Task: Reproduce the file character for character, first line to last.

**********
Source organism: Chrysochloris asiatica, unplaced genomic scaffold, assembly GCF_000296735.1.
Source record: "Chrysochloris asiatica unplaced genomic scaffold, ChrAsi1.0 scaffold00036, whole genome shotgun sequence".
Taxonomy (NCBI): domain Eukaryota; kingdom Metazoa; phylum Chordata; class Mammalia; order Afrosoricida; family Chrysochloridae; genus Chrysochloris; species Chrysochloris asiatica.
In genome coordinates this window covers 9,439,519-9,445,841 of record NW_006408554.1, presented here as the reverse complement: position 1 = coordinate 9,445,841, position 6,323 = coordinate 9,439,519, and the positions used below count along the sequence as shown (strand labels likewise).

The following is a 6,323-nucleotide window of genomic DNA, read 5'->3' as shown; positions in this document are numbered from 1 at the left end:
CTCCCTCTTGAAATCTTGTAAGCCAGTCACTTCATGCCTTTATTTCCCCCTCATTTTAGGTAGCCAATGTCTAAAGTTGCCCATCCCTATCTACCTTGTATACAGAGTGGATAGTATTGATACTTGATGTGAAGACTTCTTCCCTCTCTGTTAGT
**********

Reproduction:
Source organism: Chrysochloris asiatica, unplaced genomic scaffold, assembly GCF_000296735.1.
Source record: "Chrysochloris asiatica unplaced genomic scaffold, ChrAsi1.0 scaffold00036, whole genome shotgun sequence".
Taxonomy (NCBI): domain Eukaryota; kingdom Metazoa; phylum Chordata; class Mammalia; order Afrosoricida; family Chrysochloridae; genus Chrysochloris; species Chrysochloris asiatica.
In genome coordinates this window covers 9,439,519-9,445,841 of record NW_006408554.1, presented here as the reverse complement: position 1 = coordinate 9,445,841, position 6,323 = coordinate 9,439,519, and the positions used below count along the sequence as shown (strand labels likewise).

The following is a 6,323-nucleotide window of genomic DNA, read 5'->3' as shown; positions in this document are numbered from 1 at the left end:
CTCCCTCTTGAAATCTTGTAAGCCAGTCACTTCATGCCTTTATTTCCCCCTCATTTTAGGTAGCCAATGTCTAAAGTTGCCCATCCCTATCTACCTTGTATACAGAGTGGATAGTATTGATACTTGATGTGAAGACTTCTTCCCTCTCTGTTAGT